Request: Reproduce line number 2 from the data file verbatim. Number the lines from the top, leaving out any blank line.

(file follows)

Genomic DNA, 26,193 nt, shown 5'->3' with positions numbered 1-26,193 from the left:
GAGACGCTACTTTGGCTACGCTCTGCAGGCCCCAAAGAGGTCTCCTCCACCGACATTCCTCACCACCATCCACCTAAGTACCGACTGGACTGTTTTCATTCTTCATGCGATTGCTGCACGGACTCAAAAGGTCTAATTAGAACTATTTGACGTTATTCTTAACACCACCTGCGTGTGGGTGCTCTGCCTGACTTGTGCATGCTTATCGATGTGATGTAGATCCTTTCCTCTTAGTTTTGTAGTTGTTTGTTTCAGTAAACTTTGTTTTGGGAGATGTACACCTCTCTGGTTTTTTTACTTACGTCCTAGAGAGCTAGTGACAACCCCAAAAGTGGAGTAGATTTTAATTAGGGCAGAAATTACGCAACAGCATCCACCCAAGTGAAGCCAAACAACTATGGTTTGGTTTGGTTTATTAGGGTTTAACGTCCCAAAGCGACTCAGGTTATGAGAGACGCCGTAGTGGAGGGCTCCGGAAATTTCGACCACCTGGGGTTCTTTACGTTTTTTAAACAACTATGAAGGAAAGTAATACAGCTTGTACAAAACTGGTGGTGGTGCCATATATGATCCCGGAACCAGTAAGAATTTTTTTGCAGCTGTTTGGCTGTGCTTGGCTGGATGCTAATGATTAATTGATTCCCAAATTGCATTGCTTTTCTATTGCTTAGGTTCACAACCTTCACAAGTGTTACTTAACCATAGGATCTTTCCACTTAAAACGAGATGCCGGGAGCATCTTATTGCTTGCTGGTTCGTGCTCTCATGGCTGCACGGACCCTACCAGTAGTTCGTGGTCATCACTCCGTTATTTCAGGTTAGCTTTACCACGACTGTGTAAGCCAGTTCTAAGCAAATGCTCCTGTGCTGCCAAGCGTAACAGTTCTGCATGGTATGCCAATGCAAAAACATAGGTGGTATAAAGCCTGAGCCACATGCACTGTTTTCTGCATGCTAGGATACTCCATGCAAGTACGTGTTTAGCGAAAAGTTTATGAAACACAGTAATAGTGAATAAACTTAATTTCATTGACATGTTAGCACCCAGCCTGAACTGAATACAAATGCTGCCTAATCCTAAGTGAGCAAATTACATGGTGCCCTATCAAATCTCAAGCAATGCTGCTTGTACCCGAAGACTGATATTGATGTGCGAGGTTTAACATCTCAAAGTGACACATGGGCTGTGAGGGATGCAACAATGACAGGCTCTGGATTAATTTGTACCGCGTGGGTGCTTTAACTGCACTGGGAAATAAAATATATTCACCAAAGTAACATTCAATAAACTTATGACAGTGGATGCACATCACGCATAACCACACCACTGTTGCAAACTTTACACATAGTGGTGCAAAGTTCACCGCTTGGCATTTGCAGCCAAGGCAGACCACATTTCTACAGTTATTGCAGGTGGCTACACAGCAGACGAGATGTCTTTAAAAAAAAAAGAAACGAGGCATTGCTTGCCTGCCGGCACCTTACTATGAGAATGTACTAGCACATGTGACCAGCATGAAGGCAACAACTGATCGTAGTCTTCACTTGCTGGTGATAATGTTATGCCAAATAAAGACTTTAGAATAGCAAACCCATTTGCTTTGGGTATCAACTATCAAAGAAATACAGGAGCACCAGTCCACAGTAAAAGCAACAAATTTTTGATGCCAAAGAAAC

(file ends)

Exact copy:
GAGACGCTACTTTGGCTACGCTCTGCAGGCCCCAAAGAGGTCTCCTCCACCGACATTCCTCACCACCATCCACCTAAGTACCGACTGGACTGTTTTCATTCTTCATGCGATTGCTGCACGGACTCAAAAGGTCTAATTAGAACTATTTGACGTTATTCTTAACACCACCTGCGTGTGGGTGCTCTGCCTGACTTGTGCATGCTTATCGATGTGATGTAGATCCTTTCCTCTTAGTTTTGTAGTTGTTTGTTTCAGTAAACTTTGTTTTGGGAGATGTACACCTCTCTGGTTTTTTTACTTACGTCCTAGAGAGCTAGTGACAACCCCAAAAGTGGAGTAGATTTTAATTAGGGCAGAAATTACGCAACAGCATCCACCCAAGTGAAGCCAAACAACTATGGTTTGGTTTGGTTTATTAGGGTTTAACGTCCCAAAGCGACTCAGGTTATGAGAGACGCCGTAGTGGAGGGCTCCGGAAATTTCGACCACCTGGGGTTCTTTACGTTTTTTAAACAACTATGAAGGAAAGTAATACAGCTTGTACAAAACTGGTGGTGGTGCCATATATGATCCCGGAACCAGTAAGAATTTTTTTGCAGCTGTTTGGCTGTGCTTGGCTGGATGCTAATGATTAATTGATTCCCAAATTGCATTGCTTTTCTATTGCTTAGGTTCACAACCTTCACAAGTGTTACTTAACCATAGGATCTTTCCACTTAAAACGAGATGCCGGGAGCATCTTATTGCTTGCTGGTTCGTGCTCTCATGGCTGCACGGACCCTACCAGTAGTTCGTGGTCATCACTCCGTTATTTCAGGTTAGCTTTACCACGACTGTGTAAGCCAGTTCTAAGCAAATGCTCCTGTGCTGCCAAGCGTAACAGTTCTGCATGGTATGCCAATGCAAAAACATAGGTGGTATAAAGCCTGAGCCACATGCACTGTTTTCTGCATGCTAGGATACTCCATGCAAGTACGTGTTTAGCGAAAAGTTTATGAAACACAGTAATAGTGAATAAACTTAATTTCATTGACATGTTAGCACCCAGCCTGAACTGAATACAAATGCTGCCTAATCCTAAGTGAGCAAATTACATGGTGCCCTATCAAATCTCAAGCAATGCTGCTTGTACCCGAAGACTGATATTGATGTGCGAGGTTTAACATCTCAAAGTGACACATGGGCTGTGAGGGATGCAACAATGACAGGCTCTGGATTAATTTGTACCGCGTGGGTGCTTTAACTGCACTGGGAAATAAAATATATTCACCAAAGTAACATTCAATAAACTTATGACAGTGGATGCACATCACGCATAACCACACCACTGTTGCAAACTTTACACATAGTGGTGCAAAGTTCACCGCTTGGCATTTGCAGCCAAGGCAGACCACATTTCTACAGTTATTGCAGGTGGCTACACAGCAGACGAGATGTCTTTAAAAAAAAAAGAAACGAGGCATTGCTTGCCTGCCGGCACCTTACTATGAGAATGTACTAGCACATGTGACCAGCATGAAGGCAACAACTGATCGTAGTCTTCACTTGCTGGTGATAATGTTATGCCAAATAAAGACTTTAGAATAGCAAACCCATTTGCTTTGGGTATCAACTATCAAAGAAATACAGGAGCACCAGTCCACAGTAAAAGCAACAAATTTTTGATGCCAAAGAAAC